In a great addition, the mock-up Bombes have puzzles so you can try your hand at a highly simplfied setup procedure.
From Hut 11 you get to walk through Huts 3 and 6. They've set the rooms up to appear roughly as they did during WWII, including blackout shades that do wonders for ambiance, and do make photography a challenge.
The museum did an excellent job maintaining a WWII atmosphere. In most rooms, actors voices are heard, reading period letters and diaries.
Then there's the clever use of video projection, seen here. Actors in period clothes, adding a bit of life to the scenes.
Not wanting to ruin the mood with some anachronistic 21st century A/V gear, the projectors in most rooms are hidden, often in otherwise normal-looking filing cabinets.
Except here, in the Watch room, where there's an entirely original Panasonic LCD projector. Amazing how ahead of the times they were at Bletchley Park.
Though there were many people visiting while I was there, it was still hard to imagine how much louder, and busier, these halls would have been at the peak of the war.
Though the Bombe machines (and their successors) helped a tremendous amount, much of the code/cipher breaking was still done by people, with pencils and paper. Here you can see one of the crossword-puzzle-lookalikes that many used.
As the codebreaking effort expanded, the Bletchley Park team realized they needed something more permanent and substantial than cheap wooden huts.
This is Block A, where Alan Turing set up shop to tackle the Naval Enigma (which was harder to crack than the Army or Air Force, which BP had been reading for years).
Block B showcases not just code breaking, but what life was like in Britain during the war, plus displays about spies and the different machines used to encrypt and decrypt messages.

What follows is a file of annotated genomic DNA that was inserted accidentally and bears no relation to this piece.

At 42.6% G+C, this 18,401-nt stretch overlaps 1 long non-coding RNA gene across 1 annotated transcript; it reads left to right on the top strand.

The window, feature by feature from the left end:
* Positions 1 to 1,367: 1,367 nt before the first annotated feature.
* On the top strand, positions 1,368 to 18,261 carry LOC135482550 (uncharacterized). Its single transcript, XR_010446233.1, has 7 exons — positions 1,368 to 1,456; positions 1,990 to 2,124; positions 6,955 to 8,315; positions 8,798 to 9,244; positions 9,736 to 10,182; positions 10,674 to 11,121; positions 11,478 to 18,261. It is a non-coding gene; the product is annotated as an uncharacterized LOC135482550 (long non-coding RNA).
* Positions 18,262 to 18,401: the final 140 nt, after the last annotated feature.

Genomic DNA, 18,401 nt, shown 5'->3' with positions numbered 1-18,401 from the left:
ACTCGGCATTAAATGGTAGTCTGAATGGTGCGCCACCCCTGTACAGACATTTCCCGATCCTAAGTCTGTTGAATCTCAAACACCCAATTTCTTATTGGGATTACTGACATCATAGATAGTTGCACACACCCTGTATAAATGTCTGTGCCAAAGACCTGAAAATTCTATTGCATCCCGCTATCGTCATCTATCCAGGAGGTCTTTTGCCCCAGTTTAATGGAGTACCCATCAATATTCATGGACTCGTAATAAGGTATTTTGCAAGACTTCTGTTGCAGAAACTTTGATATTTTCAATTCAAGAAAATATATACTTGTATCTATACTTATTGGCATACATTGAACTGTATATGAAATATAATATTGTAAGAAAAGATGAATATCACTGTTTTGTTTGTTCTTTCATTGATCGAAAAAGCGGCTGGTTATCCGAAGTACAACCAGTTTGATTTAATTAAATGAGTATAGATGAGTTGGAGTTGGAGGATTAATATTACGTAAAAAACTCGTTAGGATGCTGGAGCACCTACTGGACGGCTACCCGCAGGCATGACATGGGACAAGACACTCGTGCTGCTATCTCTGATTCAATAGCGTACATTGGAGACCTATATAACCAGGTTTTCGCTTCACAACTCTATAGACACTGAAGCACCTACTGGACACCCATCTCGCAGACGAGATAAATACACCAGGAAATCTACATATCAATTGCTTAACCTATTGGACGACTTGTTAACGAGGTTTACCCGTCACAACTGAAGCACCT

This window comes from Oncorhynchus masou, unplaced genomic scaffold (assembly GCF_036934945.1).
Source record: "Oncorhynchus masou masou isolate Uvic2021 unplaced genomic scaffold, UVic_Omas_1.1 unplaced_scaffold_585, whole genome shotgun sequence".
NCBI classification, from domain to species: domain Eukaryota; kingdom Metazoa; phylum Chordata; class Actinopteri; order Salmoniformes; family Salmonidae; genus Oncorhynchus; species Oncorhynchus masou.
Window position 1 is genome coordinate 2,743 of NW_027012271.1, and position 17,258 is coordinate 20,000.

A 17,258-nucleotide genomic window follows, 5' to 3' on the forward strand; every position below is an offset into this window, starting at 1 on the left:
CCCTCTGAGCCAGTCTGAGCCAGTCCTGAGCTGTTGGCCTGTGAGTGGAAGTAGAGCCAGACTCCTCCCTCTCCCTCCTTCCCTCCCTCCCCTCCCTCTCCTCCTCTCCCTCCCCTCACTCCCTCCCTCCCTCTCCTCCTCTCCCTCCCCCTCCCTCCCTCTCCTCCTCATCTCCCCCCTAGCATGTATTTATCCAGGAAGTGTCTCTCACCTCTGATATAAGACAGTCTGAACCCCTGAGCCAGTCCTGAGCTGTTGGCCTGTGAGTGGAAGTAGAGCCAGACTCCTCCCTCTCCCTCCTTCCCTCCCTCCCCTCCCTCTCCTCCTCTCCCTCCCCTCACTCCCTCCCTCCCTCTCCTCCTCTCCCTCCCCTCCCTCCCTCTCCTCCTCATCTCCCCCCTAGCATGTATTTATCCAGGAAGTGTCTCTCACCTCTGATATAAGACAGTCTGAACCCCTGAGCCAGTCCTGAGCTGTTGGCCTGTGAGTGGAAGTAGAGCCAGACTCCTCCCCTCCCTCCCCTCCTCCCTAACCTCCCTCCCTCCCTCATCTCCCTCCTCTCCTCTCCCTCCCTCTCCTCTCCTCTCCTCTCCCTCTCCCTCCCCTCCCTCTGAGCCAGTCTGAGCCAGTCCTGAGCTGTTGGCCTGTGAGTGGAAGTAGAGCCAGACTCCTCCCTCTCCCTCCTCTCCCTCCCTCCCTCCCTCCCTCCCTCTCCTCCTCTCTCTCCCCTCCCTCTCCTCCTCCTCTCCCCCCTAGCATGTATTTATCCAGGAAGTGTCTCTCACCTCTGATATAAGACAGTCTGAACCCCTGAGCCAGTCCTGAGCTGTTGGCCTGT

A cool statue of the legendary Alan Turing. If you don't know who he is, his story is fascinating (and tragic).
Each group of three (stacked vertically) functions as it's own Enigma machine. The top rotor spins rapidly, and at each full rotation, the rotor below clicks one letter over, when that one finishes its rotation, the one below it clicks over one letter. This goes through every permutation of the starting position of the encoding Enigma possible, in about 12.5 minutes.
This is only part of the whole process of reading enciphered transmissions, but the Bombes sped up the process significantly.
Looks like a big computer, doesn't it?
In fact, the Bombes were only a few short steps removed (figuratively, and later literally) from the first electronic computer, the Colossus.
Remember the mock-up from Hut 11? Yeah, I wasn't kidding when I said it was simplified.
Every hour or so, there's a wonderful and in-depth demonstration on how the Bombe works.
Since it would be decades before anyone who worked at Bletchley Park could talk about it, the British Government built a memorial to their service, estimated to have taken more than two years off the length of the war.
Check out more, and get info about taking a visit yourself, at the Bletchley Park website. It's just a hour outside London by train, and well worth the visit.